But the financialization of the American economy is the third major, unacknowledged factor in slower growth, and it engages with the other two in myriad destructive ways. Finance loves outsourcing, for example, since pushing labor to emerging markets reduces costs. But financiers rarely think about the risks that offshoring adds to supply chains—risks tragically evidenced in events like the 2013 collapse of the Rana Plaza textile manufacturing center in Bangladesh, which killed more than a thousand garment workers who spent their days stitching T-shirts and jeans for companies like Walmart, Children’s Place, and JCPenney in buildings that weren’t up to code. Finance also loves the cost savings inherent in technology.

In the aftermath of the collapse, Walmart claimed that it didn’t even know Rana Plaza was used to make girls’ jeans it was planning to sell. (After documents surfaced showing that its Canadian supplier had indeed ordered pants from Rana Plaza, that firm blamed a “rogue employee” for filing the order.)30 The revelations were all the more unsettling given that just eight months prior, Walmart-bound apparel had turned up in another disaster-stricken Bangladeshi factory, after a fire there had killed 120 people. In that instance, too, Walmart’s supplier had farmed its work out to even cheaper, black-market subcontractors. Walmart was left holding the bag, paying out millions in compensation while it tries desperately to repair its reputation and ward off lawsuits.

pages: 414 words: 119,116

The Health Gap: The Challenge of an Unequal World by Michael Marmot

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Well, perhaps not literally those very garments, but ones very much like those were made in the factories where my friends and I work. Cue guilt feelings on the part of the Americans and Europeans. It is difficult not to feel that our liking for cheap clothes is somehow linked to the collapse, in April 2013, of the garment factory at the Rana Plaza complex that killed 1,100 people and injured 2,500 more. Cheap clothes in London and New York mean rotten factory conditions and low pay in Dhaka, in Bangladesh. Like it or not, we are involved. The simple version of this is that we, in high-income countries, export low pay and sweatshop working conditions to Bangladesh and Bangladesh exports affordable clothing to us – globalisation at work.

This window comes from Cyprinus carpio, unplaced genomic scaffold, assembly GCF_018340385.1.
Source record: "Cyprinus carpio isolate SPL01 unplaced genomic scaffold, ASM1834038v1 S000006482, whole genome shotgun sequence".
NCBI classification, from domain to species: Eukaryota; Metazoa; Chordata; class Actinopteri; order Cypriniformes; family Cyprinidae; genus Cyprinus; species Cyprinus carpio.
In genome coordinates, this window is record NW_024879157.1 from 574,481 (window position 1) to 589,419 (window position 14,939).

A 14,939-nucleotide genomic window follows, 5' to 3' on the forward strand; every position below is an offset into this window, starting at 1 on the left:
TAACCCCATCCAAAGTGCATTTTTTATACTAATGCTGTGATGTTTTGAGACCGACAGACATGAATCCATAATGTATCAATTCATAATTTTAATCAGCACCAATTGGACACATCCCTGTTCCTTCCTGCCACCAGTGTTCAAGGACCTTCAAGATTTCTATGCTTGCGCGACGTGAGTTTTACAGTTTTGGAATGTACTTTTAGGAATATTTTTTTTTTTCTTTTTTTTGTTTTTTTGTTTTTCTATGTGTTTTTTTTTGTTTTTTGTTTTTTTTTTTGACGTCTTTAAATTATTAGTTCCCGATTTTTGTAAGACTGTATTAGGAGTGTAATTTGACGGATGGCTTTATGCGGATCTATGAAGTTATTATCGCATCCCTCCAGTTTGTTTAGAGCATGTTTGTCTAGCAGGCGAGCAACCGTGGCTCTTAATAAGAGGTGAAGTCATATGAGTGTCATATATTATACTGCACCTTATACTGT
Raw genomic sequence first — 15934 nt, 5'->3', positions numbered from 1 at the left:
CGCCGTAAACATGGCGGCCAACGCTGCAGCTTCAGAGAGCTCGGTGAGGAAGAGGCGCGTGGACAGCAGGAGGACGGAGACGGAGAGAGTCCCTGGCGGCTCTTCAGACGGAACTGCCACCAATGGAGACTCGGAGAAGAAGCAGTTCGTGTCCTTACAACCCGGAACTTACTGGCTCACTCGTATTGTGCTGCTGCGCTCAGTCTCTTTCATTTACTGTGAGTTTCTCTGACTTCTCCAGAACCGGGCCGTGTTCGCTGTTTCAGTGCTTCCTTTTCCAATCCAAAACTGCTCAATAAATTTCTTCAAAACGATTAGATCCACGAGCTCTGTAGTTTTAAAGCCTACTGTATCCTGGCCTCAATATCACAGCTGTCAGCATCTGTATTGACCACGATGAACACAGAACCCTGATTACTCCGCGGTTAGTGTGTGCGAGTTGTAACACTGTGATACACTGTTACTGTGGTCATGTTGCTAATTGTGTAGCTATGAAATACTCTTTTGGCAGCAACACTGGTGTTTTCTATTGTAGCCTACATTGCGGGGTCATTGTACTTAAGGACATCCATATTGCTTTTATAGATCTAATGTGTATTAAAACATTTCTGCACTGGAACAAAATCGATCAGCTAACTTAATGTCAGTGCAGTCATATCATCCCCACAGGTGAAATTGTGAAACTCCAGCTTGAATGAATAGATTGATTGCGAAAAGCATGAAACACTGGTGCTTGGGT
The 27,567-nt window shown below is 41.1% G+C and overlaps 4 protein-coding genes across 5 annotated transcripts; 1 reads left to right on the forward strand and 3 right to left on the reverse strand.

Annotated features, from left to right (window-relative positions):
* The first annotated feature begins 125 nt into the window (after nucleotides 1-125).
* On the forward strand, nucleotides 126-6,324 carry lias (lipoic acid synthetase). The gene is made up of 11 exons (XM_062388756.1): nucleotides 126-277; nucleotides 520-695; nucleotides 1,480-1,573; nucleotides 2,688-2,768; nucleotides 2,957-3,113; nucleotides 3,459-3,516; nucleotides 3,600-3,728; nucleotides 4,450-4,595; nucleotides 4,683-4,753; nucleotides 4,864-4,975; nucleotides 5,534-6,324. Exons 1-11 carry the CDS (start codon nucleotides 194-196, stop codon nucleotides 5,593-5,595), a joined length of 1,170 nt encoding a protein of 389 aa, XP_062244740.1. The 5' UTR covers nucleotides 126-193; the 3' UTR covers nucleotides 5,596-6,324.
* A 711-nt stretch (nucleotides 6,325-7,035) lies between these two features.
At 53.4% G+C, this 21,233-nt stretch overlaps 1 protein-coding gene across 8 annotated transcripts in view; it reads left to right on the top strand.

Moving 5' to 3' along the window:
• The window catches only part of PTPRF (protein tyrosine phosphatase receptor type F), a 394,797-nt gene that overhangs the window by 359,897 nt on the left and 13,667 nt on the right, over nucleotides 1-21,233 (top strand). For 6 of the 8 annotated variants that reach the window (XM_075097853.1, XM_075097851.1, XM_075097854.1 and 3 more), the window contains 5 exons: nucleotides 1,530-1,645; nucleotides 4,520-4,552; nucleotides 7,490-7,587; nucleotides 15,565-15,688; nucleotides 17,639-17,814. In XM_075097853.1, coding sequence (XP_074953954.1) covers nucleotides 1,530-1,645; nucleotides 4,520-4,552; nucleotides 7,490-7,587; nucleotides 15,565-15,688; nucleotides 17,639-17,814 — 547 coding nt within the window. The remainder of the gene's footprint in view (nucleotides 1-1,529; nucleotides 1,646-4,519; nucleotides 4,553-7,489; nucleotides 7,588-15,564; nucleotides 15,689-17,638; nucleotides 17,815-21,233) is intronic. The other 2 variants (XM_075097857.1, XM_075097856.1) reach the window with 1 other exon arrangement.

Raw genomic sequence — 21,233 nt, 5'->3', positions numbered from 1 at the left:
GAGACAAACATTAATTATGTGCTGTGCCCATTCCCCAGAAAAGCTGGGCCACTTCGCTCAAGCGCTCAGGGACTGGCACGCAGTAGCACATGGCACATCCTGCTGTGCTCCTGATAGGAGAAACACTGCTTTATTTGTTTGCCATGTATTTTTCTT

One garment worker, a woman in her forties from a rural background, saw her daughter go to college. Three generations: rural poor, urban factory worker, college graduate. That is not to say that any of us who has bought a garment made in Bangladesh should be relaxed about the working conditions in which it was produced. The Rana Plaza incident brought much-needed attention to the question of working conditions in Bangladesh’s garment industry. There are power asymmetries at work here. If Bangladesh starts to get more organised about pay and working conditions, multinational corporations can simply shift their business elsewhere, to the detriment of Bangladesh’s economy and of the women who gladly see the work as empowering them.

Available from: http://www.sulabhinternational.org/admin/config/media/file-system/Summary%20of%20the%20Case%20Study-Sulabh%20International-A%20Movement%20to%20Liberate%20Scavengers%20by%20Implementing%20a%20Low-Cost%2C%20Safe%20Sanitation%20System-by%20UNDP.pdf. 3Franco G. Ramazzini and workers’ health. Lancet. 1999; 354(9181): 858–61. 4Ibid. 5Eurofound. Fifth European Working Conditions Survey. Luxembourg: Publications Office of the European Union, 2012. 6Ibid. 7Butler S. Bangladesh garment workers still vulnerable a year after Rana Plaza. The Guardian. 24 April 2014. 8International Labour Organisation. ILO Introductory Report: Global Trends and Challenges on Occupational Safety and Health. 2011. 9Marmot MG, Rose G, Shipley M, Hamilton PJS. Employment grade and coronary heart disease in British civil servants. Journal of Epidemiology and Community Health. 1978; 32: 244–9. 10Marmot MG, Davey Smith G, Stansfeld SA, Patel C, North F, Head J, et al.